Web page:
Giant Eagle steps up its price war

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It's possible that Giant Eagle has been caught up in a price war, if the grocer's announcement Wednesday that it is lowering prices by about 15 percent on more than 3,000 popular items is any indication.

But price alone is unlikely to be enough for competitors in the grocery business to battle heavyweights like Wal-Mart, which has laid out a strategy of sacrificing profit margin to drive volume increases, said Jim Hertel, managing partner at consulting firm Willard Bishop in Barrington, Ill.

That's why Giant Eagle is also mailing coupons and gift cards directly to customers based on their buying habits, why it has branched into selling pre-paid cell phones and cards for airtime (generating repeat customers visits in return for gas discounts) and why it is looking to keep its corporate workforce as lean as possible.

"It's a challenging environment right now," said Mr. Hertel.

That could benefit shoppers.

The O'Hara grocer, which rolled out "low price locks" on seasonal items starting in October, said it should deliver more than $70 million in annual savings to consumers through the thousands of goods included in its new "everyday price reduction effort."

This new round of cuts is not tied to a particular season and should be in place indefinitely, said Rob Borella, senior director of corporate communications for Giant Eagle. It also is not displacing other established offers, such as double coupons up to 99 cents, the low price locks or the fuelperks gas discount program, he said.

While Giant Eagle continues to report sales growth and now has annual revenue of $9.9 billion, Mr. Borella said the long-term price cuts specifically are meant to help shoppers still stressed about an uncertain job scene and high fuel costs. "I think consumers with their spending habits are reflecting that," he said.

Continuing on that theme -- and perhaps emphasizing its community ties -- the grocer said it would bolster its hunger relief efforts by contributing enough to regional food banks to pay for 500,000 meals, in addition to existing in-kind and monetary donations that already provide about 5 million meals annually.

Giant Eagle isn't the only grocer that has been trumpeting price cuts and deals lately, said Mr. Hertel. "We're seeing it happen in a lot of different markets," he said.

Changed customer buying habits post-Great Recession -- along with competition from stores ranging from dollar and drugstores to mass merchants such as Target, traditional grocers like Shop 'n Save, Foodland and Kuhn's, as well as limited assorted chains like Bottom Dollar Food and Aldi -- have made the grocery category a fiercely competitive one.

Mr. Hertel pointed to Wal-Mart as one of the contributing factors in stirring up the industry, since the Bentonville, Ark., retailer is making a significant effort to invest in lower prices, even if that lowers profit margins. An increased volume of sales is meant to make up for that.

Wal-Mart is putting a lot of energy behind marketing that effort. "They've gotten kind of in-your-face about comparing and naming different competitors," Mr. Hertel said.

A Wal-Mart spokesperson didn't directly respond to the Giant Eagle moves but said the national retailer is always monitoring competitors to ensure that it meets its everyday low price promise.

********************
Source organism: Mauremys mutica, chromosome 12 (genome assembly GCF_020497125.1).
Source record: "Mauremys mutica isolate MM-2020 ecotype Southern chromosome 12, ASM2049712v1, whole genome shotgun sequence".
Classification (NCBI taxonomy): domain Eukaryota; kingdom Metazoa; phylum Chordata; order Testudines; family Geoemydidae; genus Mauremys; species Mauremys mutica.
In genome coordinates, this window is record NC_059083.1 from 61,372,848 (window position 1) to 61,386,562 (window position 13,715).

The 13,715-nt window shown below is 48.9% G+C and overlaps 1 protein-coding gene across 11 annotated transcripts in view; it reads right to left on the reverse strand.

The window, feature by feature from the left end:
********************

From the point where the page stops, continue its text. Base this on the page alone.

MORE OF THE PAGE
"Our commitment to [its everyday low prices] on a broad assortment of merchandise and one-stop shopping is driving consumers across the U.S. to chose Wal-Mart over competitors," Molly Philhours said.

Giant Eagle is just one of the grocers around the country that have been the target of Wal-Mart ads. It has responded with its own advertisements comparing receipts to prove the big chain doesn't offer better deals.

Meanwhile, the private company that operates 229 supermarkets and 187 fuel and convenience stores in four states is fine-tuning its own competitive strategy.

Earlier this year, Giant Eagle announced it would eliminate its foodperks program, which let shoppers earn grocery discounts when they bought gas at its GetGo convenience stores. Instead, the grocer began giving its fuel customers additional gas discounts.

The company also trimmed 75 positions, mainly from its corporate offices. Giant Eagle employs 36,000 people companywide and about 11,000 in Western Pennsylvania.

In addition, Mr. Borella said, the company is getting better at offering targeted deals meant to influence customers' buying habits based on their interests.

The lower prices being offered under the new program will go into effect in two waves, one now and another by April 11, according to the company's announcement. The grocer offered examples of items such as a 14-ounce box of Cheerios that would drop from $3.99 to $3.09 and a 15.25-ounce can of Giant Eagle peaches that falls from $1.50 to $1.

If Giant Eagle is to benefit from this promotion, it will have to execute well, said Mr. Hertel. That means doing lots of marketing and also choosing products that people buy regularly, because a traditional supermarket carries tens of thousands of items.

"The important thing for a retail store is to make sure if you're going to make that claim that you can, no kidding, stand behind it."

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Teresa F. Lindeman: or at 412-263-2018.


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